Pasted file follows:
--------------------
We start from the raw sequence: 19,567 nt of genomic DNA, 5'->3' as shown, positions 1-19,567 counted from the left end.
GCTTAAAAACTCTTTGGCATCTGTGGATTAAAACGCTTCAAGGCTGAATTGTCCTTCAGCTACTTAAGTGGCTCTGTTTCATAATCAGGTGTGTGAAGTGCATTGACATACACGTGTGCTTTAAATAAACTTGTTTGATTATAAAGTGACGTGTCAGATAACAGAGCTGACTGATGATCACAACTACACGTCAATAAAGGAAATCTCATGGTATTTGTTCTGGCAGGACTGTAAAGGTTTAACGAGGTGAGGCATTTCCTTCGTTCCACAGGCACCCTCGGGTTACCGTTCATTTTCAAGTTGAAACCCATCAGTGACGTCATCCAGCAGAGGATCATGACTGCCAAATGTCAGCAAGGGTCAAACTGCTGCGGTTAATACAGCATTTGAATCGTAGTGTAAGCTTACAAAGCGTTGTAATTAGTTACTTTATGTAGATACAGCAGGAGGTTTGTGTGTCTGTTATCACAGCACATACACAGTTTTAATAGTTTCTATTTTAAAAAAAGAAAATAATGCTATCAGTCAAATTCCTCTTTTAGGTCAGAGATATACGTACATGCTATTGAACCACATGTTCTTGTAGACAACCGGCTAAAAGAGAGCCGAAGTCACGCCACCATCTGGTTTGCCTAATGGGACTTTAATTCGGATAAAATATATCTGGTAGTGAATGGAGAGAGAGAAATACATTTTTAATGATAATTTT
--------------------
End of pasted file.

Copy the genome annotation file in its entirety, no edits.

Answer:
We start from the raw sequence: 19,567 nt of genomic DNA, 5'->3' as shown, positions 1-19,567 counted from the left end.
GCTTAAAAACTCTTTGGCATCTGTGGATTAAAACGCTTCAAGGCTGAATTGTCCTTCAGCTACTTAAGTGGCTCTGTTTCATAATCAGGTGTGTGAAGTGCATTGACATACACGTGTGCTTTAAATAAACTTGTTTGATTATAAAGTGACGTGTCAGATAACAGAGCTGACTGATGATCACAACTACACGTCAATAAAGGAAATCTCATGGTATTTGTTCTGGCAGGACTGTAAAGGTTTAACGAGGTGAGGCATTTCCTTCGTTCCACAGGCACCCTCGGGTTACCGTTCATTTTCAAGTTGAAACCCATCAGTGACGTCATCCAGCAGAGGATCATGACTGCCAAATGTCAGCAAGGGTCAAACTGCTGCGGTTAATACAGCATTTGAATCGTAGTGTAAGCTTACAAAGCGTTGTAATTAGTTACTTTATGTAGATACAGCAGGAGGTTTGTGTGTCTGTTATCACAGCACATACACAGTTTTAATAGTTTCTATTTTAAAAAAAGAAAATAATGCTATCAGTCAAATTCCTCTTTTAGGTCAGAGATATACGTACATGCTATTGAACCACATGTTCTTGTAGACAACCGGCTAAAAGAGAGCCGAAGTCACGCCACCATCTGGTTTGCCTAATGGGACTTTAATTCGGATAAAATATATCTGGTAGTGAATGGAGAGAGAGAAATACATTTTTAATGATAATTTT